Sure, there were screwups and I made mistakes all the time. Didnt make them twice. Ate a lot of ramen noodles and drove some crappy cars. Lived in some bad neighborhoods.

I think the bottom line is the thing thats biggest with me: personal responsibility for yourself and your actions. I think most people know what the right thing to do is and when they should do it. They choose. Passive choices are still choices. Some people make things happen for themselves, some people let things happen to them.

Granted I'm not an idiot and I had that going for me. But I was "out of favor" with my family at the time, so no help there. I had no money. I had no well-to-do friends to help me out. I was painfully shy and quiet as a teenager (yep, believe it) and had to overcome that to excel at what I ended up doing.

I could just as easily have ended up poor white trash with 2 kids by the time I was 21, working a crappy menial job, divorced at 30 and blaming circumstances for how my life ended up. Really, really easily.
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Re: class in the united states
Old 05-17-2005, 02:32 PM   #31
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Re: class in the united states

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Originally Posted by th
Martha - I dont consider any of this 'arguing', nor am I listening to your perspective with deaf ears. I'm also not going to play tit-for-tat on how 'bad' my life was compared to anyone elses. Trust me, I had a lot of very unpleasant things happen to me as a kid and as a teenager.

Putting more money and education and "doing more" for people who wont do for themselves is noble, but I dont think its going to be productive. Teaching people that they have to rely on themselves and a tug on their own bootstraps might.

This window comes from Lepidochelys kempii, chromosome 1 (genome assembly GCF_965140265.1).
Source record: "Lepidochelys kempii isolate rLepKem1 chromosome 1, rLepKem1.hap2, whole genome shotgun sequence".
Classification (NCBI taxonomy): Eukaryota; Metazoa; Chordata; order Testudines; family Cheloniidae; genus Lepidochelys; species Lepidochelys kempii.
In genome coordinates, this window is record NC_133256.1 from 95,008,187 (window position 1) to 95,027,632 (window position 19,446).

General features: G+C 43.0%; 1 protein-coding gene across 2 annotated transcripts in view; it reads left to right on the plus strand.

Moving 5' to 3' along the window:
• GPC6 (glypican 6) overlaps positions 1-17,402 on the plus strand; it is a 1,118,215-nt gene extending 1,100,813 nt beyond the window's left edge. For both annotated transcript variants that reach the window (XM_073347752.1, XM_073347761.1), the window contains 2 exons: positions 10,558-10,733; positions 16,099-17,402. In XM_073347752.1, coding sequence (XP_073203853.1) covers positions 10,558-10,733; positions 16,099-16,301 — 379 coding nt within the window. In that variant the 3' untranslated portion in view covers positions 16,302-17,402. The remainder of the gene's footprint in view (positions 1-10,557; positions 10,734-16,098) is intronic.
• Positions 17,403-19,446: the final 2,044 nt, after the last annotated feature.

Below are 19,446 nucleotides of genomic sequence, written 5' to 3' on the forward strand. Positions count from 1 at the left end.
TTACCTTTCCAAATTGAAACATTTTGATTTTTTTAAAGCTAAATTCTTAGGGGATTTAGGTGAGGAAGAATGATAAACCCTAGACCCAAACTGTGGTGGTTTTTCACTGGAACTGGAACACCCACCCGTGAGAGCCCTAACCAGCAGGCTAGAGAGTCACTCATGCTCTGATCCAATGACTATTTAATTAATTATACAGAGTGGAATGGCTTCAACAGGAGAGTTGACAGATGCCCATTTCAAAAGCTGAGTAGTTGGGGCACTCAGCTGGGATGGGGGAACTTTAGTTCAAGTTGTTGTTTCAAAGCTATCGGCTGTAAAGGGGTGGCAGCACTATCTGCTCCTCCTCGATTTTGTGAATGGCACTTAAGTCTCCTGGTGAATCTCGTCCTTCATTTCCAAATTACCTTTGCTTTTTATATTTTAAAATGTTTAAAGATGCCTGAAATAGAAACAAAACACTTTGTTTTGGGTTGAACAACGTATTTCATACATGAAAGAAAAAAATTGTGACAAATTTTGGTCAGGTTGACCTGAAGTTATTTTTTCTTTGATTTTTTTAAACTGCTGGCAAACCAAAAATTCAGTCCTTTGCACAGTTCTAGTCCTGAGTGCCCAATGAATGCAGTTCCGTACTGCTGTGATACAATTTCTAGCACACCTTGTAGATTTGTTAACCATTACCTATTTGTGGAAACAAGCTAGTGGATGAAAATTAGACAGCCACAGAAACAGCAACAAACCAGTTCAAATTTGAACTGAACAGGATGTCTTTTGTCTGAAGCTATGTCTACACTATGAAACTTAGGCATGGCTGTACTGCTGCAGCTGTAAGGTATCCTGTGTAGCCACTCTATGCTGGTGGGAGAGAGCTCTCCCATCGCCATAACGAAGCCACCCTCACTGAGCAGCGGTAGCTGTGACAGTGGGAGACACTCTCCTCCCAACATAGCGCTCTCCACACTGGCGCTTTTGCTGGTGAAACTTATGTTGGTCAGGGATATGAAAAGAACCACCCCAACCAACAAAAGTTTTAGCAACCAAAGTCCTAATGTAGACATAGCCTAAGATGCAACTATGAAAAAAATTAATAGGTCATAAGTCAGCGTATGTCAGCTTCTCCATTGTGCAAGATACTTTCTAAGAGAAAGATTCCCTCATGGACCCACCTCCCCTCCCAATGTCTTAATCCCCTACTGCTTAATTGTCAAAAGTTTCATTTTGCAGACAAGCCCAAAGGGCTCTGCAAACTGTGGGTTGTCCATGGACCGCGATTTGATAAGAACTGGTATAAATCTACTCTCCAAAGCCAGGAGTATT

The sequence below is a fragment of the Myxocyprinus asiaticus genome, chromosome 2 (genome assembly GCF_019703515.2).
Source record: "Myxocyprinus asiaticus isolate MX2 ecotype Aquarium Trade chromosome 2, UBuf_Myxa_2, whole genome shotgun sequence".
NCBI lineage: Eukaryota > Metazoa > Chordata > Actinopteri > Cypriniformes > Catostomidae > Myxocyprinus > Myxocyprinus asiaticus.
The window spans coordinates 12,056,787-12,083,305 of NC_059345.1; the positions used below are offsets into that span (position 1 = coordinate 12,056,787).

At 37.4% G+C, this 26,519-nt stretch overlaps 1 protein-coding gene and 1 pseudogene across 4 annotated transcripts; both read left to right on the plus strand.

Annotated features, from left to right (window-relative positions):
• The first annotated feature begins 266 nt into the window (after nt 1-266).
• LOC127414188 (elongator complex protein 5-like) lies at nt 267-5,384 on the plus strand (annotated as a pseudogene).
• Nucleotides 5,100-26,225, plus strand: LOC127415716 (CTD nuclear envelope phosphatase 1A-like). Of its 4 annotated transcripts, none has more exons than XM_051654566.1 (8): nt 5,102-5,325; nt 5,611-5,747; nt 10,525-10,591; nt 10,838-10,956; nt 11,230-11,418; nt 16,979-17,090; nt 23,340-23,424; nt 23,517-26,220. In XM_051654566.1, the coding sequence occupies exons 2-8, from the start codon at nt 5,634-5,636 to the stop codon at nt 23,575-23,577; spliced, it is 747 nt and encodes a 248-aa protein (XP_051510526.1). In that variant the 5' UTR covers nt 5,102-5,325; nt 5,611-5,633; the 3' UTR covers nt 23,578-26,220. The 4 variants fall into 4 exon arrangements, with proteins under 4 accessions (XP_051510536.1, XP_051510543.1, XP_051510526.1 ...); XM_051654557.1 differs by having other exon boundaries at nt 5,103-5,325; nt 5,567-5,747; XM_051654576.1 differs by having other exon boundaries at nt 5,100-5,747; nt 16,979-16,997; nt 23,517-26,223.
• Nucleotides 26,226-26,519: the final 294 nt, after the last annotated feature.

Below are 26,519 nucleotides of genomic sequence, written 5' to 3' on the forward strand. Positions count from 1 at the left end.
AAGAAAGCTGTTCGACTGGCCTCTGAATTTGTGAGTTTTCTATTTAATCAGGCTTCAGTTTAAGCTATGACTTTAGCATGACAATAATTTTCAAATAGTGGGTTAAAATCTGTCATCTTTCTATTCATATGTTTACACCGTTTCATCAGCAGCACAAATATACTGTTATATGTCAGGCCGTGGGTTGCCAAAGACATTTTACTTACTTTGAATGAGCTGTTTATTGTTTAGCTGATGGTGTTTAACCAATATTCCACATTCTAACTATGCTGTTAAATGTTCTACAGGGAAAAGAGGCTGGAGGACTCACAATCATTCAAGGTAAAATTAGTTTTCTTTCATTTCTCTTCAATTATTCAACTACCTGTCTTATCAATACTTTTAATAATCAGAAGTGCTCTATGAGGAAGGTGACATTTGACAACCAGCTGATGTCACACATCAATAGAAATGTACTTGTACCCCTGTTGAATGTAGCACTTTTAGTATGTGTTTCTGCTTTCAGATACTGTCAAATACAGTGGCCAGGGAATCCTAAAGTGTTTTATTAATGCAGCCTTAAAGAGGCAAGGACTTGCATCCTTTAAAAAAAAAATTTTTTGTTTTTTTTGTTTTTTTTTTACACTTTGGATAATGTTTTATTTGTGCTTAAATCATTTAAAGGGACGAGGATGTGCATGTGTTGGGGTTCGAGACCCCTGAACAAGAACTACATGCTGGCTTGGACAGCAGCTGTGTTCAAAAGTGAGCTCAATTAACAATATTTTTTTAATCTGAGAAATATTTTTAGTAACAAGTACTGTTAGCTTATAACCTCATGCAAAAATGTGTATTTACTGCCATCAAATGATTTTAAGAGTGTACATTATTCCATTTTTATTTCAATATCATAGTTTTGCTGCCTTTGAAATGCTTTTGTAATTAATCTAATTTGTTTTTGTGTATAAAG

Hey, I am a lawyer, almost all discussions are arguing. Arguing isn't a bad thing.
So how do you teach people they have to rely on themselves? By telling them they are out of the house at 18, get a job, and if you want to go to school, pay for it yourself? I think we can do a better job of giving people the tools so they can rely on themselves.

Raising minimum wage helps those who help themselves. After all, they are working. Subsidizing daycare does the same. Financial success correlates with education. Financial aid helps those who help themselves by going to school and getting an education. Of course, if you flunk out, you don't get any more financial aid.

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Re: class in the united states
Old 05-17-2005, 02:49 PM   #32
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Re: class in the united states

Heh, heh, heh, heh!

This be a left handed INTJ post. Be Warned.
Since most/many of us are being shilled/paying the expenses of our mutual find managers - those with planners even more - why not - along the lines of Deep Throat:

Pay a management fee to those in the poverty biz - a fee off the wages of each person who falls into the clutches of the system - payable to the manager/caseworker as long as they can keep them working/progressing.

As long as my old man kept paying when I was little - the Met Life man always drove a Buick. I suspect some others were paying also - heh, heh, heh.

Greed is good. Follow the money. And per W. Edwards Deming - sometimes you need to change the red beads and white beds.